What you may not know is that it hasn’t always been this way! Before the religious leaders between the 12th and the 16th centuries decided to lump werewolves in with witches and condemn them all as evil servants of the Devil, werewolves were often seen as neutral beings, good, or even benevolent.
A group in Italy was known as the Benandanti, which means “good walkers” or “those who go well”. They practiced white magic and claimed to travel out of their bodies while they slept for the purpose of battling evil. Both male and female members of the group took part in this four times a year, and as spirits they commonly took the form of wolves, although they might assume that of other animals as well. Specifically, they used their wolfen form to fight demons and witches to protect their crops, and if they won, there would be a good harvest. If they lost, their crops would wither in the fields, and many of their children would die as well. It was also said that the Benandanti were said to be able to contact the world of the dead, and to protect the road between the living and the afterlife.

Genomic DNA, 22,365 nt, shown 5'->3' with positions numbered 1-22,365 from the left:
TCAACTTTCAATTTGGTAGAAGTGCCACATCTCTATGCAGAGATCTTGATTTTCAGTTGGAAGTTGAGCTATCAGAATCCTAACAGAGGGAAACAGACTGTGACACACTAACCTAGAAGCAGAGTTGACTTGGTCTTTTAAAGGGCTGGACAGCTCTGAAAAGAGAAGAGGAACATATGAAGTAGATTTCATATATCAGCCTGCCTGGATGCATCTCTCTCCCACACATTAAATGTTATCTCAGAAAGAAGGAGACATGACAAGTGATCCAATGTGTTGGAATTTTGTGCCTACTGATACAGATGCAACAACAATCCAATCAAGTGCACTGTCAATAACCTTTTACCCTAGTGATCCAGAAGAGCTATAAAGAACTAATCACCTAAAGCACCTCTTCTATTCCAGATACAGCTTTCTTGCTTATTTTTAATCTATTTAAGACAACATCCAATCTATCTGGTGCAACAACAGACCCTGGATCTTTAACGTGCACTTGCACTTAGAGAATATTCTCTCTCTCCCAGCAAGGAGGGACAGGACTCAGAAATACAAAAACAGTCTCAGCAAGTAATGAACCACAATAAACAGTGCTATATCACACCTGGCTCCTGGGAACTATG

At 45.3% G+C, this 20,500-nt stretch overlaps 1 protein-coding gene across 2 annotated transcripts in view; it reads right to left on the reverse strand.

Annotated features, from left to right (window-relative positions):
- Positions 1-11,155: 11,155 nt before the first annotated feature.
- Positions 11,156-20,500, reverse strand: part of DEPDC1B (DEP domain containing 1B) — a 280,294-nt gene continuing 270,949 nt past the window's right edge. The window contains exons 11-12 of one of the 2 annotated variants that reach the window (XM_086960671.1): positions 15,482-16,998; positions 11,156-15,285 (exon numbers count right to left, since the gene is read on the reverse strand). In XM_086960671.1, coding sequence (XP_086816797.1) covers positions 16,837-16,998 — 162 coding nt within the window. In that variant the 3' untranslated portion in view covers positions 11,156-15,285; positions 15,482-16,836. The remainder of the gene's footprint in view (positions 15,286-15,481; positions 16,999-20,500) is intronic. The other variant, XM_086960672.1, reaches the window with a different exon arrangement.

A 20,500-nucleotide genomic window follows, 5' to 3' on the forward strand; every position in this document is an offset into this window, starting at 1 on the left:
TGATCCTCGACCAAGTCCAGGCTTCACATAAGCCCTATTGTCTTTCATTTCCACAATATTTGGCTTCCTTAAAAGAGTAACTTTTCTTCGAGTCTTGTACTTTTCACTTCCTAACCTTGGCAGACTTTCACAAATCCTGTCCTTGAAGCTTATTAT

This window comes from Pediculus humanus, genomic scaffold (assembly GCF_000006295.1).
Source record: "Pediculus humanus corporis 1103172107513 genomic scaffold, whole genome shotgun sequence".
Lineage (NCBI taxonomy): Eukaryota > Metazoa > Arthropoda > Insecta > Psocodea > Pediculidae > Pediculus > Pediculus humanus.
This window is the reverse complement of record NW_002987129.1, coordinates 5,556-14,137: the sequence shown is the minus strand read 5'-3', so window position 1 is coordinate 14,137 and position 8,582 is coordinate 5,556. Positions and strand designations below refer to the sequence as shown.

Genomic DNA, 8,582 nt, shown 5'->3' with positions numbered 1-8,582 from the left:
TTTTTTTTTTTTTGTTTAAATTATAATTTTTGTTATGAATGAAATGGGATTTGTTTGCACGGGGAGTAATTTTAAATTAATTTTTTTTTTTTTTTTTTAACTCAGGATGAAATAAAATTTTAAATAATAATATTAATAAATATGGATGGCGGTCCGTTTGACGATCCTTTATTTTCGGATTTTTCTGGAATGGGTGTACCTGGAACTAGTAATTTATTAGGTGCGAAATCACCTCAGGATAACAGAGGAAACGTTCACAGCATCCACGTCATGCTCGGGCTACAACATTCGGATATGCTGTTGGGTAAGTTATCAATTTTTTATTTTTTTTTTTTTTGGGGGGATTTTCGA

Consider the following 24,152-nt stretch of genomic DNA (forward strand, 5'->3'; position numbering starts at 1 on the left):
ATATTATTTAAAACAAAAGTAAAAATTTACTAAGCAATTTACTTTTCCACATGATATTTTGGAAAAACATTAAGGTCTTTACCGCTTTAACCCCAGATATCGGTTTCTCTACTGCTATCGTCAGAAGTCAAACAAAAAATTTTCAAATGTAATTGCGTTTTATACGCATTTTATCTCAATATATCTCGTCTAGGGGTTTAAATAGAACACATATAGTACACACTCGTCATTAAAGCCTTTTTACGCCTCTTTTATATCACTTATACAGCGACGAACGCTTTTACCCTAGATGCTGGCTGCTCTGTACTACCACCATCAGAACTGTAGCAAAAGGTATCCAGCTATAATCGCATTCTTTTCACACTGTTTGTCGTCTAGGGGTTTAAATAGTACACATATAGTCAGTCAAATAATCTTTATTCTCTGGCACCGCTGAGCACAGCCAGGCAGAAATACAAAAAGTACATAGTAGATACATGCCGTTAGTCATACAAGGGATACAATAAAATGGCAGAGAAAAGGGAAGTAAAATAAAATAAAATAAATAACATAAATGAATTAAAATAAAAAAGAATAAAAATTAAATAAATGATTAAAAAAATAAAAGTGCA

|The priest and the wolf|
|Bisclavret became a favorite pet of the king and|
accompanied him everywhere
|Wulvers were gentle creatures with generous hearts|
Werewolves in Scotland were often of a type called Wulvers. The creatures were known for having kind hearts and only wanted to live in peace. Often sad and forlorn, they were nonetheless generous to those in need. They were known to leave fish at the door of widows and poor families. Sometimes their presence indicated that money or some other treasure was hidden nearby.